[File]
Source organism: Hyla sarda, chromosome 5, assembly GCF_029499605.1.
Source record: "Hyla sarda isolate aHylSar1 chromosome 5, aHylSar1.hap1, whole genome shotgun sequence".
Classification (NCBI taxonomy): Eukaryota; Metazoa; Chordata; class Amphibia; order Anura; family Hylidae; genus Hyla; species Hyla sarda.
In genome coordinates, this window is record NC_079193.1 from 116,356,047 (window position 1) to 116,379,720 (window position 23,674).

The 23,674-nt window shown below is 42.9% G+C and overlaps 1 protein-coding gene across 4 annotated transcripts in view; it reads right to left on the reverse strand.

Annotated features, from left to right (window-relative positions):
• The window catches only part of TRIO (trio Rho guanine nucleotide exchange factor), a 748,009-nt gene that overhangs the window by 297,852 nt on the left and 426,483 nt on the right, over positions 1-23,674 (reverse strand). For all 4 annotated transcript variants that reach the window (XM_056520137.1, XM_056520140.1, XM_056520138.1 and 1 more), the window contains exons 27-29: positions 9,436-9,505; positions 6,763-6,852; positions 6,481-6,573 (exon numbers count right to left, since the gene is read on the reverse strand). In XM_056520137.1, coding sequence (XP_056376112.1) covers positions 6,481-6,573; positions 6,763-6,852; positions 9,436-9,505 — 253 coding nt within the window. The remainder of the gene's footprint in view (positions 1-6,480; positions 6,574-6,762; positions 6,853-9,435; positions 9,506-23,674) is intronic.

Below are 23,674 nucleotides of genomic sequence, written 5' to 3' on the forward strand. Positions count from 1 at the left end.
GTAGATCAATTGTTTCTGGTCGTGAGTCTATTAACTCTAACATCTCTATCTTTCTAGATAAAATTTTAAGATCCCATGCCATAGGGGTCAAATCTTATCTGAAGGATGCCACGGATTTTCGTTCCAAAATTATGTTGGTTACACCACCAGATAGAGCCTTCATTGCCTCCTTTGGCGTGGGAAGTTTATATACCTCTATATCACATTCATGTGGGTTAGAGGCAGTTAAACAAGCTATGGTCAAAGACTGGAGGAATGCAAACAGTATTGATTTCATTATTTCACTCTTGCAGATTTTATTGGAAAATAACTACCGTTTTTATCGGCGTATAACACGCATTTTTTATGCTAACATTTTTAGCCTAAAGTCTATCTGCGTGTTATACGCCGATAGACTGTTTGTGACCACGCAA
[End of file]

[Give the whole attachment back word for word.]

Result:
Source organism: Hyla sarda, chromosome 5, assembly GCF_029499605.1.
Source record: "Hyla sarda isolate aHylSar1 chromosome 5, aHylSar1.hap1, whole genome shotgun sequence".
Classification (NCBI taxonomy): Eukaryota; Metazoa; Chordata; class Amphibia; order Anura; family Hylidae; genus Hyla; species Hyla sarda.
In genome coordinates, this window is record NC_079193.1 from 116,356,047 (window position 1) to 116,379,720 (window position 23,674).

The 23,674-nt window shown below is 42.9% G+C and overlaps 1 protein-coding gene across 4 annotated transcripts in view; it reads right to left on the reverse strand.

Annotated features, from left to right (window-relative positions):
• The window catches only part of TRIO (trio Rho guanine nucleotide exchange factor), a 748,009-nt gene that overhangs the window by 297,852 nt on the left and 426,483 nt on the right, over positions 1-23,674 (reverse strand). For all 4 annotated transcript variants that reach the window (XM_056520137.1, XM_056520140.1, XM_056520138.1 and 1 more), the window contains exons 27-29: positions 9,436-9,505; positions 6,763-6,852; positions 6,481-6,573 (exon numbers count right to left, since the gene is read on the reverse strand). In XM_056520137.1, coding sequence (XP_056376112.1) covers positions 6,481-6,573; positions 6,763-6,852; positions 9,436-9,505 — 253 coding nt within the window. The remainder of the gene's footprint in view (positions 1-6,480; positions 6,574-6,762; positions 6,853-9,435; positions 9,506-23,674) is intronic.

Below are 23,674 nucleotides of genomic sequence, written 5' to 3' on the forward strand. Positions count from 1 at the left end.
GTAGATCAATTGTTTCTGGTCGTGAGTCTATTAACTCTAACATCTCTATCTTTCTAGATAAAATTTTAAGATCCCATGCCATAGGGGTCAAATCTTATCTGAAGGATGCCACGGATTTTCGTTCCAAAATTATGTTGGTTACACCACCAGATAGAGCCTTCATTGCCTCCTTTGGCGTGGGAAGTTTATATACCTCTATATCACATTCATGTGGGTTAGAGGCAGTTAAACAAGCTATGGTCAAAGACTGGAGGAATGCAAACAGTATTGATTTCATTATTTCACTCTTGCAGATTTTATTGGAAAATAACTACCGTTTTTATCGGCGTATAACACGCATTTTTTATGCTAACATTTTTAGCCTAAAGTCTATCTGCGTGTTATACGCCGATAGACTGTTTGTGACCACGCAA